Oscar Wilde: 


One’s real life is so often the life that one does not lead.



Man is least himself when he talks in his own person. Give him a mask, and he will tell you the truth.



Perhaps one never seems so much at one’s ease as when one has to play a part.

I found these and many other good things here

Death to child-friendliness

Tiffany Jenkins makes a timely plea
Stop children taking over our museums and galleries.
My favourite museums are ones like the wonderful National Archaeological Museum in Naples that does not even translate notices in languages other than Italian and I like obscure museums where no-one goes.  The Egypt Museum in Cairo also makes no attempt to be interesting to anyone other than scholars and yet it is one of the most interesting museums in the world.

 Sir John Soane's Museum in London, usually empty, is a great favourite. The staff refer to Soane, who left his house and wonderfully eclectic collection to the nation, as Sir John. You almost imagine he is lying dead upstairs and you are in the reign of King William IV - Lamb is slaving away at his desk, Macaulay and Thomas Love Peacock are holding breakfast parties and slavery has just been abolished.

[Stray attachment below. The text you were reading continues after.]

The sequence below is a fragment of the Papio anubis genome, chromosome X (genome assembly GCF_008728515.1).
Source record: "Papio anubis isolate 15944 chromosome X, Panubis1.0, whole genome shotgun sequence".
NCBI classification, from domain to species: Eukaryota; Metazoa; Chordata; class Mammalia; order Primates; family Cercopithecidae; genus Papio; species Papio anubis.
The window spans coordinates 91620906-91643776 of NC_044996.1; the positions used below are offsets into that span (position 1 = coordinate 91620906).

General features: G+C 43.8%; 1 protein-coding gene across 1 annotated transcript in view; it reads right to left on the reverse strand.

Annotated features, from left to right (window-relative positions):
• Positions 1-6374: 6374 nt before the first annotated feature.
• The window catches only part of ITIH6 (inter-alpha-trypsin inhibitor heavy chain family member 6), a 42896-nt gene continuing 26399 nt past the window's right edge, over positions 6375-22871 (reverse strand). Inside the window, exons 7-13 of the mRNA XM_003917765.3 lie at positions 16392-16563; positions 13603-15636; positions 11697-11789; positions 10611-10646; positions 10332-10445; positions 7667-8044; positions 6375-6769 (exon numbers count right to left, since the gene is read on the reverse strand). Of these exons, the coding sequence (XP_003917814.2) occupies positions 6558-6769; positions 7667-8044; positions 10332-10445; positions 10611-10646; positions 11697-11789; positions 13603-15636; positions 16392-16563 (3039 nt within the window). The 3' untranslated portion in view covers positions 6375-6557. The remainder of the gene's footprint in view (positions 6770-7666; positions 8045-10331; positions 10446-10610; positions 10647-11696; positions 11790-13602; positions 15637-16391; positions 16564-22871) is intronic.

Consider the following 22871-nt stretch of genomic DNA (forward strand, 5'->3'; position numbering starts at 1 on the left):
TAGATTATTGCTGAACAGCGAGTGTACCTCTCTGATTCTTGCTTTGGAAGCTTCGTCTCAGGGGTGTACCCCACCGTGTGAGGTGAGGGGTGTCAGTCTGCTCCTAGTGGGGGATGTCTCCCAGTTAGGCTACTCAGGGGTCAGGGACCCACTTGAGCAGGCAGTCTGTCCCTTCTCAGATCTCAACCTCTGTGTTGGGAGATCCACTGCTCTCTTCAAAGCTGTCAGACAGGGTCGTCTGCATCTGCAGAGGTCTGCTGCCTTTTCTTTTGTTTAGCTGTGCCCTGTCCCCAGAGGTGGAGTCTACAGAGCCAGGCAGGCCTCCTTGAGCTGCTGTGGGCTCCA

Children should be taken to museums - I always remember with joy my beloved father showing me the Rosetta stone and the National Portrait Gallery was my childhood favourite -but they should not adapt to children. Being child-friendly means in effect coming down to the level of the average child not the brainy one. Museums should encourage brains and not talk down to children or adults. Actual things are far more interesting than plastic interactive animatronics. For children.

Bucharest used to abound in the kind of museums I like, as did all communist cities - dusty places, the sun occluded by heavy net curtains. 

One of my favourites is the the Sutu Palace, close to my flat, otherwise known as the Bucharest History Museum. As a museum it is not interesting and is rarely visited but the house, a lovely boyar's palace from 1834 is enchanting. Patrick Leigh Fermor when it was a house in 1934. In 'The Broken Road', the unfinished third volume of his travels on foot to Constantinople he remembers in advanced old age the "faint and scarcely discernible warp" of the parquet floor in the palace. Nowadays the palace, robbed of life, feels ghostly.